- latanoprost (Xalatan)
- bimatoprost (Lumigan)
- travoprost (Travatan) Lumigan
Possible side effects of prostaglandin analogs or prostamides
All medications, including eyedrops, can have side effects. Some people taking these eyedrops may experience:
- redness of the eye
- darkening of the iris (the colored part of the eye); this color change occurs slowly and may not be noticeable for months or even years;
- increased growth, thickness, and pigmentation of the eyelashes;
- eye irritation or itching;
- blurred vision;
- darkening of the eyelid skin;
- muscle aches (rare); and
- headaches (rare). Xalatan
Patients with a history of uveitis (inflammation in the eye), ocular herpes infection, or swelling in the retina (called cystoid macular edema) should use this medication with caution. If you have a history of any of these conditions, please discuss it with your doctor.
Alpha-Agonists in the Treatment of Glaucoma
How Do Alpha Agonists Work?
Alpha agonist medications are reliable for lowering the intraocular pressure. They work by decreasing the production of the fluid that the eye continually makes, called the aqueous humor.
What Are the Alpha Agonists?
There are three alpha agonist drugs:
- apraclonidine (Iopidine);
- brimonidine (Alphagan, Alphagan P); and
- dipivefrin (Propine).
A generic version of Alphagan called brimonidine is available.
Possible Side Effects of Alpha Agonists
All medications, including eyedrops, can have side effects. Some people taking alpha agonist eyedrops may experience:
- dry mouth;
- ocular allergy with a red eye or red eyelids (30% of patients);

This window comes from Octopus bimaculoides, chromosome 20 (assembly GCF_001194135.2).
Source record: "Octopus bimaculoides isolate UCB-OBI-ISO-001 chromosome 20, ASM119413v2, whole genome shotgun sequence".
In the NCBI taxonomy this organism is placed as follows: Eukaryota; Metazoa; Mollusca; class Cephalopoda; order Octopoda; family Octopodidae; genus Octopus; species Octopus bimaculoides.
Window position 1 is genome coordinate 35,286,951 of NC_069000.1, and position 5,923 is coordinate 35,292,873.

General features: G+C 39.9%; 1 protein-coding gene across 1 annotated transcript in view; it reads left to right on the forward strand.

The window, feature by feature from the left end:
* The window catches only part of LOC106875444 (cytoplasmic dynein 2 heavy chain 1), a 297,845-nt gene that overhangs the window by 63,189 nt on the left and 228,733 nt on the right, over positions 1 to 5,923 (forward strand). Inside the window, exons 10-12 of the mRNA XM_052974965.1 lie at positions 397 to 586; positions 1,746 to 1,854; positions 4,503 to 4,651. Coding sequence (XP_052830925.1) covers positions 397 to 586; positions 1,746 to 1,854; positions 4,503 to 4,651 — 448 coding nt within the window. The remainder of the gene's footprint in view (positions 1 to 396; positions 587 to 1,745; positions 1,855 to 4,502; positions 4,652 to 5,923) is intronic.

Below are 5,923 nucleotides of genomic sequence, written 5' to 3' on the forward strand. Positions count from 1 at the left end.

- tiredness or fatigue;
- low or high blood pressure and possible slowing of heart rate (less than with beta blockers);
- blurred vision;
- sensitivity of the eyes to bright light; and
Carbonic Anhydrase Inhibitors (CAIs) in the Treatment of Glaucoma
How Do CAIs Work?
CAI medications are very reliable at lowering the intraocular pressure. They work by decreasing the production of the fluid that the eye continually makes, called the aqueous humor.
What Are CAI Medications?
- dorzolamide (Trusopt); and
- brinzolamide (Azopt).
- acetazolamide (Diamox, AK-Zol);
- acetazolamide sustained-release (Diamox Sequels); and
- methazolamide (Neptazane, GlaucTabs).
Generic versions of the eyedrop formulations are not yet available.
Possible Side Effects of CAIs
All medications, including eyedrops, can have side effects. Some people taking topical carbonic anhydrase medications (eyedrops) experience:
- blurred vision
- bitter taste in the mouth
- dry eyes
- eye irritation or allergy with a red eye or red eyelids
- headache or dizziness
- upset stomach.
The oral (pill) form of these medications has more side effects, including:
- increased need to urinate;
- tingling sensation in fingers and toes;
- rarely, severe allergic reactions or blood disorders can occur;
- change in taste (especially with carbonated beverages); and
- unusual tiredness or weakness.
These medications are sulfonamides. If you are allergic to sulfa antibiotics, the same types of adverse reactions can occur with carbonic anhydrase inhibitors. Also, rare adverse drug interactions have occurred in patients taking high doses of aspirin and carbonic anhydrase inhibitors.
Combined Agents in the Treatment of Glaucoma
Several eyedrops are available that combine the actions of two drugs from different categories. The reasoning behind the use of combined agents is that it is easier for patients to put just one drop in their eyes instead of two; it may also be healthier for the eye as less preservative is being applied.
What are the combined medications?
- Combigan (Combines a beta-blocker and an alpha-agonist)
- Cosopt (Combines a beta-blocker and a CAI)
- DuoTrav (Combines a prostaglandin analog and a beta-blocker)
- Xalacom (Combines a prostaglandin analog and a beta-blocker) DuoTrav
For glaucoma medications to work, you must take them regularly and continuously as prescribed by your doctor.